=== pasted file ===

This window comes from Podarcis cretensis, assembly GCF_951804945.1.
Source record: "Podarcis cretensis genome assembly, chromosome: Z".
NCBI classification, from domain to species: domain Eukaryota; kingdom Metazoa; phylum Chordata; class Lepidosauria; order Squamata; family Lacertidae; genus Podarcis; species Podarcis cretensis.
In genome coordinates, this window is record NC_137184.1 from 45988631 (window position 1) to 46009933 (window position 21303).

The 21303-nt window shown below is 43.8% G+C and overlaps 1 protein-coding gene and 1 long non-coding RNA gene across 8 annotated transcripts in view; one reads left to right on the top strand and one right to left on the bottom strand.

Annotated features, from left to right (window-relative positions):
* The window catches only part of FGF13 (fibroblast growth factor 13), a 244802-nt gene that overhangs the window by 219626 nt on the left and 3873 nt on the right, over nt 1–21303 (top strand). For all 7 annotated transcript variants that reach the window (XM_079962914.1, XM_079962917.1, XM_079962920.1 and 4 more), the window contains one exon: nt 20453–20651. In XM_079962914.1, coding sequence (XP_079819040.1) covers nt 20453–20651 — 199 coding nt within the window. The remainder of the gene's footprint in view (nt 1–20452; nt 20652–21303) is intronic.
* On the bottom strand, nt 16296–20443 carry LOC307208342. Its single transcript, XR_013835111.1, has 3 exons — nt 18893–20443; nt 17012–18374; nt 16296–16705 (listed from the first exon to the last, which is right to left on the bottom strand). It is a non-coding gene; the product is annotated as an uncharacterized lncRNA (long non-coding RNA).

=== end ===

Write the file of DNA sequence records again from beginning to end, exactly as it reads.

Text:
This window comes from Podarcis cretensis, assembly GCF_951804945.1.
Source record: "Podarcis cretensis genome assembly, chromosome: Z".
NCBI classification, from domain to species: domain Eukaryota; kingdom Metazoa; phylum Chordata; class Lepidosauria; order Squamata; family Lacertidae; genus Podarcis; species Podarcis cretensis.
In genome coordinates, this window is record NC_137184.1 from 45988631 (window position 1) to 46009933 (window position 21303).

The 21303-nt window shown below is 43.8% G+C and overlaps 1 protein-coding gene and 1 long non-coding RNA gene across 8 annotated transcripts in view; one reads left to right on the top strand and one right to left on the bottom strand.

Annotated features, from left to right (window-relative positions):
* The window catches only part of FGF13 (fibroblast growth factor 13), a 244802-nt gene that overhangs the window by 219626 nt on the left and 3873 nt on the right, over nt 1–21303 (top strand). For all 7 annotated transcript variants that reach the window (XM_079962914.1, XM_079962917.1, XM_079962920.1 and 4 more), the window contains one exon: nt 20453–20651. In XM_079962914.1, coding sequence (XP_079819040.1) covers nt 20453–20651 — 199 coding nt within the window. The remainder of the gene's footprint in view (nt 1–20452; nt 20652–21303) is intronic.
* On the bottom strand, nt 16296–20443 carry LOC307208342. Its single transcript, XR_013835111.1, has 3 exons — nt 18893–20443; nt 17012–18374; nt 16296–16705 (listed from the first exon to the last, which is right to left on the bottom strand). It is a non-coding gene; the product is annotated as an uncharacterized lncRNA (long non-coding RNA).